Tag Archives: skepticism

Thinking, Fast And Slow

Thinking, Fast And Slow by Daniel KahnemanReview: Thinking, Fast And Slow by Daniel Kahneman (Farrar, Straus and Giroux, 2011)

Before we start, try a little experiment. You’re going to need some walking space, nothing more. Start walking, get a nice steady pace going. Now, try to find the answer to this sum: “2+2=?” Did you manage it? Unless you’re the kind of mouth-breather who has trouble manoeuvring a knife and fork at the same time then it should have posed no problem. Now, get your stroll on again. Try this one on for size: “23×42=?” Those of you with exceptional gifts for mental arithmetic may have managed it, for the rest of us mere mortals it caused us to at least break our stride and probably stop altogether. In fact, unbeknownst to us our heartrates increased and our pupils noticeably dilated.

In Thinking, Fast And Slow Nobel laureate Daniel Kahneman gives us a guided tour of two distinct mental systems we constantly and unconsciously use for processing different kinds of data. System 1 gives us an up-to-date picture of our surroundings, dealing with easy problems and reacting at lightning speed – you might be tempted to call it ‘instinct’. System 2 on the other hand is concerned with the trickier situations and requires a great deal more energy, hence the discomfort caused when attempting the second calculation. It’s more aligned with what we’d call our logical and rational selves, as opposed to the more emotional character of System 1. Though we are aware of neither in our daily lives, nor of the switching between them, they guide our every action and, as Kahneman takes great relish in demonstrating, lead us into all manner of cognitive biases.

Kahneman orders his book into a series of discussions on the various heuristics, or mental shortcuts, which System 1 will take in order to keep us comfortable. It turns out that we always prefer to be lazy, no matter how diligent we profess to be. System 1 will always take whatever shortcuts it can to minimise effort, response times and anxiety. (And don’t worry if it sounds like we have two autonomous homunculi controlling our lives, it’s just easy shorthand to help us understand our mental operations.)

One of the easiest to demonstrate is the availability heuristic. A wonderful yet grisly  example of this heuristic at work is the United States immediately following the 9/11 attacks (taken from Dan Gardner’s wonderful Risk: The Science And Politics Of Fear). The media during that period was pushing one transport-related story only – planes are bad. The images of the burning towers were everywhere you looked. Everyone knows the death toll, the 3,000 who lost their lives that day. Few are aware that in the following year over half that number again died on America’s roads as a direct result of choosing to drive instead of fly.

In the terminology of Thinking, Fast and Slow, this was an error of System 1. It was asked the question, “Should I fly or drive to this meeting?” but instead of passing the work on to meticulous but labour-intensive System 2, it substituted another question instead. It asked “What information about flying is close to hand?” The answer was obvious, yet the information to hand failed to mention that flying remained a far safer option than driving. The results of 1,600 such errors speak for themselves.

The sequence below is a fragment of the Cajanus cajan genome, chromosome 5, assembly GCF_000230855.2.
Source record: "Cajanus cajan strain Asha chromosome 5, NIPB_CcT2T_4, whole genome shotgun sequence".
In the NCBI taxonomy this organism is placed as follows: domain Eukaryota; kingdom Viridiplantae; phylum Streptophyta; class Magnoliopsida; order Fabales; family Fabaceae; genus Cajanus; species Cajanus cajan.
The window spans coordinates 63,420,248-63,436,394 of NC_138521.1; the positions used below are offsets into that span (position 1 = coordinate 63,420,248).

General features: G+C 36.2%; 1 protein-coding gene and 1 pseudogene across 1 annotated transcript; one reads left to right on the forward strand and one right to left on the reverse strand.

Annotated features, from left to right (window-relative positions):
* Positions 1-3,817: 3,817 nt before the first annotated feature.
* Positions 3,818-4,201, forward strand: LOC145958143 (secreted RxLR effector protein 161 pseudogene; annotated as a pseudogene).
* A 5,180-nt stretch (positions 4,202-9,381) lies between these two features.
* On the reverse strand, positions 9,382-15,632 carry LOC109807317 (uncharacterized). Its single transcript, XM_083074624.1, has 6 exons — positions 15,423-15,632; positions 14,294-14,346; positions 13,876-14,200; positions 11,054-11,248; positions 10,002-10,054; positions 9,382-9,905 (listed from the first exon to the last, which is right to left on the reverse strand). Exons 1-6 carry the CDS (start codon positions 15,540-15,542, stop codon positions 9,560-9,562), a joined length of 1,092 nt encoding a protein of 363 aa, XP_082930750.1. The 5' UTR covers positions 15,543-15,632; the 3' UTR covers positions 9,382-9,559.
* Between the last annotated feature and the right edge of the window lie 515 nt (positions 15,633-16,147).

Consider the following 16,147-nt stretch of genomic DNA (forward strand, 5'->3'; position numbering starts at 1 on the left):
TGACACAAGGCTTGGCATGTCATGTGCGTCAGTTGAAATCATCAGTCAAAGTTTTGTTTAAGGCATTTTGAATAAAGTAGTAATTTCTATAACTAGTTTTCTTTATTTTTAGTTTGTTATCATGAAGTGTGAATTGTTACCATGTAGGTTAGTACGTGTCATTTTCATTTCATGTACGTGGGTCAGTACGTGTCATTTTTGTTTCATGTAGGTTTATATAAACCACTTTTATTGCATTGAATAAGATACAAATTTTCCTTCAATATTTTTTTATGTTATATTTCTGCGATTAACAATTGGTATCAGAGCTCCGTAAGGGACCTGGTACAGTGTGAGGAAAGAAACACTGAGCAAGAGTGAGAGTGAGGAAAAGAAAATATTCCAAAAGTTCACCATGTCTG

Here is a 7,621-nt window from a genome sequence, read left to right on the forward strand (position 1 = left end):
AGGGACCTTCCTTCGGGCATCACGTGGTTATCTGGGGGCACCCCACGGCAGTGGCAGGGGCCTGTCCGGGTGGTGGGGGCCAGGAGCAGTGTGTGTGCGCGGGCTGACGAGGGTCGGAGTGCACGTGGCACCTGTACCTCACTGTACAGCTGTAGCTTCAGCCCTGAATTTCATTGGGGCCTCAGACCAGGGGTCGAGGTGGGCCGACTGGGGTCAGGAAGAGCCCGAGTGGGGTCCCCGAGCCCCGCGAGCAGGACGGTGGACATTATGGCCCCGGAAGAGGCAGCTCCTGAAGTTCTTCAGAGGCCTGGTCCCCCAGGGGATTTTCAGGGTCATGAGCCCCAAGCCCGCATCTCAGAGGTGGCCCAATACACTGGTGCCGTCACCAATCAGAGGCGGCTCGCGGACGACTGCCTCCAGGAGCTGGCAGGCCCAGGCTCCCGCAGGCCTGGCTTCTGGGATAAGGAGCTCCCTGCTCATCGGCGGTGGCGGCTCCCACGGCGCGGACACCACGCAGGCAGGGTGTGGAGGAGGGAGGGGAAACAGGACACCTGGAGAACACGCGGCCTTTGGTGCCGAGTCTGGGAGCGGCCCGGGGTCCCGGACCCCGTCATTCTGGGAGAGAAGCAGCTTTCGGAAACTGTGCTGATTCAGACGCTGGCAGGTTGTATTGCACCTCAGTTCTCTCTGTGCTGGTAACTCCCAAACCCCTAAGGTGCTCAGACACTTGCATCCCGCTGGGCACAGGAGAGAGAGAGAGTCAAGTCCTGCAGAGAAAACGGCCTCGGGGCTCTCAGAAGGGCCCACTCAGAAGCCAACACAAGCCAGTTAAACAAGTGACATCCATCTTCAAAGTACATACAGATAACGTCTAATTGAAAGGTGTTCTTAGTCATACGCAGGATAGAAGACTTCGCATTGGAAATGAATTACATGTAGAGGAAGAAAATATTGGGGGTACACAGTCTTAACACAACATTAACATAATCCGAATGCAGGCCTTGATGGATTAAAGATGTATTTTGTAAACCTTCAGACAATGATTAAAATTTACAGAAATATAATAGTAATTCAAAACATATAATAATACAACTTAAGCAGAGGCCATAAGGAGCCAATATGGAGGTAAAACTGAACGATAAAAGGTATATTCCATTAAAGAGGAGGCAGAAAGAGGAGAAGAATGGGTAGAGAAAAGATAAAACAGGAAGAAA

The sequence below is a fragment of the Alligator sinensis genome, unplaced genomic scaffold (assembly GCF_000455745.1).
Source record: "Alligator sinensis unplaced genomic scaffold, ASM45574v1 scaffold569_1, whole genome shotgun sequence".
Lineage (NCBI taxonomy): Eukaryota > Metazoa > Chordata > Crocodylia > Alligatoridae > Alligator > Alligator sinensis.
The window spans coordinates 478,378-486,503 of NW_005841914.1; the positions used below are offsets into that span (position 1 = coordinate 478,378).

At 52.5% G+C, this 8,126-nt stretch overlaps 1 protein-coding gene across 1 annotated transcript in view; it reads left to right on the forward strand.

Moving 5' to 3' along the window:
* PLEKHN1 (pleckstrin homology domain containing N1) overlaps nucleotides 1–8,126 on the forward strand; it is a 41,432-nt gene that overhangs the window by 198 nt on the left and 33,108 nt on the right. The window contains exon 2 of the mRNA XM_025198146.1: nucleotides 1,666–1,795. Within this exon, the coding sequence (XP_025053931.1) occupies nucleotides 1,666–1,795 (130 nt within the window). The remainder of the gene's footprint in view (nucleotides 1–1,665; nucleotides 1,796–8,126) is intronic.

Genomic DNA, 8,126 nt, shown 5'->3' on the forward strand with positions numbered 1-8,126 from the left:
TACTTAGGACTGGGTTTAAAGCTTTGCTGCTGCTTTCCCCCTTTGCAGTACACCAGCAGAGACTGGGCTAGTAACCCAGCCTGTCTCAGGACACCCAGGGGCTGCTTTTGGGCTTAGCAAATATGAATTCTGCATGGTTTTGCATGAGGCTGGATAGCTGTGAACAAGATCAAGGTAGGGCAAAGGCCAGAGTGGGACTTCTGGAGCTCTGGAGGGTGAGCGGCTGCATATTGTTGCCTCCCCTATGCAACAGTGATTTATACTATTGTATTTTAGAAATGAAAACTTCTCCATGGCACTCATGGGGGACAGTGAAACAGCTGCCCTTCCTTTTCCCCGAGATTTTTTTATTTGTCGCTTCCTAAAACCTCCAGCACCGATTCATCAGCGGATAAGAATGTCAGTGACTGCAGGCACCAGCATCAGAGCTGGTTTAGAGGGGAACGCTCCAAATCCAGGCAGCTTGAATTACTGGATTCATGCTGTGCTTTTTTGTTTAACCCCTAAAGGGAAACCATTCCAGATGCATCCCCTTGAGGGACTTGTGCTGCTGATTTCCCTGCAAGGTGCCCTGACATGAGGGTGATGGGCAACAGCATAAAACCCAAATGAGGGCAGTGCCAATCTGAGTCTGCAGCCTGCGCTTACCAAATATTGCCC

Throughout the rest of the book Kahneman details several other such heuristics which lead us down alleyways of faulty logic. The framing heuristic determines how a slight and logically insignificant change in the wording of a statement or question can have massive differences in our reactions to it. Would you prefer a medical treatment which would give you a 90% chance of living or one which gives you a 10% chance of dying? Depends which system is at work. There is also loss aversion, a remarkably powerful heuristic whose operation results in the stunning and repeatedly demonstrated fact that optimists are healthier, happier and live longer that pessimists. (Unfortunately reading this made me even more of a pessimist. Thanks Daniel.). By combining studies of loss aversion, overconfidence and our tendency to simplify the world around us, Thinking, Fast And Slow manages to unite all manner of previously inexplicable human behaviour under one relatively simple explanation.

Don’t worry, though, it’s not all bad news. Kahneman is at pains to point out that for the vast majority of our lives Systems 1 and 2 perform their assigned tasks immaculately. Our continued existence is testament to their efficacy. The main point he wishes to drive home is that with some effort we can become more aware of their failings. With this in mind we can hope to reduce our own susceptibility to cognitive biases, although as a disclaimer he does note that it is far, far easier to notice these shortcomings in others and hence this book is aimed more at ‘gossips and critics’. Despite this warning, anyone interested in skepticism, critical thinking and psychology should devour this book and start spreading the word.

Then start annoying their friends with calls of “Ha, your System 1 is a jerk!”.

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A World Of His Own

Worlds Of Their Own by Robert SchadewaldReview: Worlds Of Their Own by Robert Shadewald (Xlibris, 2008)